Roy Kodani
Special to The Hawai‘i Herald

For three summers while attending Hilo High School, I worked with other high school students at Keeau Macadamia Orchard located in Pana‘ewa as a field hand. Our field superintendent was a Mr. Ogamori, who had fought in Europe in World War II. One of the other high school workers was Greg Hall, a 6-footer who was attending a military school on the Mainland. Greg hoped to become an Army infantry officer after graduating.

The sun beat down on us mercilessly, and when it rained, we would be drenched for hours, steaming in the humidity. When Mr. Ogamori, who was only about 5 feet tall, checked the macadamia trees during his rounds, he would sometimes stop and talk story with us during our breaks.

“Greg, do you have experience using weapons and fighting as a cadet?” he asked. They seemed bonded by their military connection. I don’t recall Mr. Oga-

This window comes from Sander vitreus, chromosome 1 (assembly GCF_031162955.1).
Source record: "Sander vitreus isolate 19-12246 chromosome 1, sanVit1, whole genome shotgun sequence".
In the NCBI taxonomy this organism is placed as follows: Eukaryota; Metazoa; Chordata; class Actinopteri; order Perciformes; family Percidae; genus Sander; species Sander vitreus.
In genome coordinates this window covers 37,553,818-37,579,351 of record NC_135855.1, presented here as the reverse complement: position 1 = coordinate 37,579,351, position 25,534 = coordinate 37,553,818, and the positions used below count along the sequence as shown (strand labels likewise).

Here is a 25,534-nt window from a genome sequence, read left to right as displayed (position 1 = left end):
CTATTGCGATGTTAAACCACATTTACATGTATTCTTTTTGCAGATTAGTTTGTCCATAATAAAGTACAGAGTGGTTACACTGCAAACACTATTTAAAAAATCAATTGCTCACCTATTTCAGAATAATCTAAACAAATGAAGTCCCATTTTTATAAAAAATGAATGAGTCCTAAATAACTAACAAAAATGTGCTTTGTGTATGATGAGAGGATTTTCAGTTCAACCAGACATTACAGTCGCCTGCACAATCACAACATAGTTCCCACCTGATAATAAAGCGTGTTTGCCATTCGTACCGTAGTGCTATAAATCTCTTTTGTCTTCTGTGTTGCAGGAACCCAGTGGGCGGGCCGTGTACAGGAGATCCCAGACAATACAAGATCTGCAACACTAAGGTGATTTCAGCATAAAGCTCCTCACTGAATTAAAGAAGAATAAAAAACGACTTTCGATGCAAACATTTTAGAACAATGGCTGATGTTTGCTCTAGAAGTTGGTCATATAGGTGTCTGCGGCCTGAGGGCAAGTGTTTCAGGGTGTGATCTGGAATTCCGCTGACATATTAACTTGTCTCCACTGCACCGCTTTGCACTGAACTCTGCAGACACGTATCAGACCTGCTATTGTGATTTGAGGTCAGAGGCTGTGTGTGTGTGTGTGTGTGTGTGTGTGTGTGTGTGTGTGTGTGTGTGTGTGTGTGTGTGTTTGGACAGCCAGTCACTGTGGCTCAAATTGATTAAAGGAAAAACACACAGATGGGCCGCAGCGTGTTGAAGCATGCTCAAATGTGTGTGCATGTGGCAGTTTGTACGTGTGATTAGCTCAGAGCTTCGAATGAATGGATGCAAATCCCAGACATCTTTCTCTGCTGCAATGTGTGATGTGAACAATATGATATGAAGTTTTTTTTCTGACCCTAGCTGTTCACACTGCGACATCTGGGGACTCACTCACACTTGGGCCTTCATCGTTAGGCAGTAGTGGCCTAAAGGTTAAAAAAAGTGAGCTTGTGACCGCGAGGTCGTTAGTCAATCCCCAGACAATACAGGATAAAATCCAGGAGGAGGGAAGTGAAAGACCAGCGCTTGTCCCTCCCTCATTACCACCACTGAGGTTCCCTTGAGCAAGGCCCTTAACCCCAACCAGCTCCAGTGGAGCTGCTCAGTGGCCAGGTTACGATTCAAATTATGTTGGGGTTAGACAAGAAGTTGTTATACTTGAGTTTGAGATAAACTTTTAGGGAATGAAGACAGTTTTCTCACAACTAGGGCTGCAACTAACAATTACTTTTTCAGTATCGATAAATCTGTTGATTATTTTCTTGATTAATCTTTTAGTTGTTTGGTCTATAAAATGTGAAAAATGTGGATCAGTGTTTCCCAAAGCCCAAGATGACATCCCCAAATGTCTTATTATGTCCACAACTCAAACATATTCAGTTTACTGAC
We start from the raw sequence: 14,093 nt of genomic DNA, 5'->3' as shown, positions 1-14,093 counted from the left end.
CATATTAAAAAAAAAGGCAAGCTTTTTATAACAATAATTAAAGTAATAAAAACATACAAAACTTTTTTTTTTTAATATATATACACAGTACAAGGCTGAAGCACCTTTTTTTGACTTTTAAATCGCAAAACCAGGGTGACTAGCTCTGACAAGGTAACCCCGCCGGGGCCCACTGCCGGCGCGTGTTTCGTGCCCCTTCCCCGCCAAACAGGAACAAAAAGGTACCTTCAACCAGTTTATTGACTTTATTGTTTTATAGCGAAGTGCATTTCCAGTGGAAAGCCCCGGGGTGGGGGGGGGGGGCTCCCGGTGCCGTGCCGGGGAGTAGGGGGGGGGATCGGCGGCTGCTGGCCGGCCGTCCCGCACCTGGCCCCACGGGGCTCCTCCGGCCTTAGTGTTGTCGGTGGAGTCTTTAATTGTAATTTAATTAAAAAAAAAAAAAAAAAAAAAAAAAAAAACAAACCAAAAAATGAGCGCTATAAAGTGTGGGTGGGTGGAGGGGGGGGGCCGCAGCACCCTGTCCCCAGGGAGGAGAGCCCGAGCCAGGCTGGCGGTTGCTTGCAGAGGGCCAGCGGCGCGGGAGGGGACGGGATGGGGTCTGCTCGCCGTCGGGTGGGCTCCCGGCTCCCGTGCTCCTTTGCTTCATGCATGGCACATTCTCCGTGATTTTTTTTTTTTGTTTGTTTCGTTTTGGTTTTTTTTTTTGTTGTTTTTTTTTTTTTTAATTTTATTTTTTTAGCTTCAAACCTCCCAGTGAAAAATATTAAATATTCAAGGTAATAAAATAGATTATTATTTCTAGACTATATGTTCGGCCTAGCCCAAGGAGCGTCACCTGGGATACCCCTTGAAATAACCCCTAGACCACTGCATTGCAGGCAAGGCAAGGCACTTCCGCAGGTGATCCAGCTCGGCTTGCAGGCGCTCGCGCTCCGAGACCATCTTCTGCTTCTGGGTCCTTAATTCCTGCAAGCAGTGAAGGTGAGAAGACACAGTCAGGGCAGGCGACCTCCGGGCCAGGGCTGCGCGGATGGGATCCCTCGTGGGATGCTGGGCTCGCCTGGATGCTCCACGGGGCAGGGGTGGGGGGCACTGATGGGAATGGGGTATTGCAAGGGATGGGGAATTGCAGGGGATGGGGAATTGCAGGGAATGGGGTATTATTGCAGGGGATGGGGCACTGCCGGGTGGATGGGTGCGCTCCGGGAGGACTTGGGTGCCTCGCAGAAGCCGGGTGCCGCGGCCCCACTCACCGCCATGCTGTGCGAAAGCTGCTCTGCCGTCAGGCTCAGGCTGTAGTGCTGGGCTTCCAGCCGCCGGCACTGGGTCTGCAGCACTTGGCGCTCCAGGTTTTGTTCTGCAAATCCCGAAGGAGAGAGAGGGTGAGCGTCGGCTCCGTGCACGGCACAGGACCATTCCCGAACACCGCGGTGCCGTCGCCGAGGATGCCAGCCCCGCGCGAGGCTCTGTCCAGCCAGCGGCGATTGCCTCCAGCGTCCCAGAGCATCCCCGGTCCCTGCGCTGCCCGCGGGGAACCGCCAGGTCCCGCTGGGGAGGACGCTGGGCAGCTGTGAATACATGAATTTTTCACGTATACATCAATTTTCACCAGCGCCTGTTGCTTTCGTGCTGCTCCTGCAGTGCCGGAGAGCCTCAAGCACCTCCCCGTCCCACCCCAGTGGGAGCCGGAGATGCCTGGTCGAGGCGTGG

mori’s highest rank in the Army, but Greg always stood erect when talking to him. “Yes, sir. We use real rifles. I’m going to be in a tank company so I’ve trained in tanks.”

“No matter how much you train, you can never be prepared for the real stuff, ”Mr. Ogamori said. “They can train you to fight, but they never teach you what to do when your friends get wounded, or worse, when they die in front of you. Never. I still have nightmares of guys being shot or the cannons blowing them up and their guts spilling out. Their arms and legs blown off. I don’t know why, but the dying soldiers always called out for their mothers, ‘Okaasan! Okaasan!’ I used to wonder if their mothers could hear them back in Hawai‘i.”

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